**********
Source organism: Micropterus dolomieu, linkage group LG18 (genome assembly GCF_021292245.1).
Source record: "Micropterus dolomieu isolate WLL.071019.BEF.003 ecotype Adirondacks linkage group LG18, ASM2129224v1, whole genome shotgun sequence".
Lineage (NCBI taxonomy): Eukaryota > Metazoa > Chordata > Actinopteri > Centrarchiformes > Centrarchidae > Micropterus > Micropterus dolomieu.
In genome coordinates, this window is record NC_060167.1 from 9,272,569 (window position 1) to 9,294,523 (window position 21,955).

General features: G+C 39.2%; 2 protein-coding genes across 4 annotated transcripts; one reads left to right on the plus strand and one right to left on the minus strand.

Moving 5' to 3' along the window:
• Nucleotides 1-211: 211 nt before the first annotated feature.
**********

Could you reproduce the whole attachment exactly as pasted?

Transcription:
Source organism: Micropterus dolomieu, linkage group LG18 (genome assembly GCF_021292245.1).
Source record: "Micropterus dolomieu isolate WLL.071019.BEF.003 ecotype Adirondacks linkage group LG18, ASM2129224v1, whole genome shotgun sequence".
Lineage (NCBI taxonomy): Eukaryota > Metazoa > Chordata > Actinopteri > Centrarchiformes > Centrarchidae > Micropterus > Micropterus dolomieu.
In genome coordinates, this window is record NC_060167.1 from 9,272,569 (window position 1) to 9,294,523 (window position 21,955).

General features: G+C 39.2%; 2 protein-coding genes across 4 annotated transcripts; one reads left to right on the plus strand and one right to left on the minus strand.

Moving 5' to 3' along the window:
• Nucleotides 1-211: 211 nt before the first annotated feature.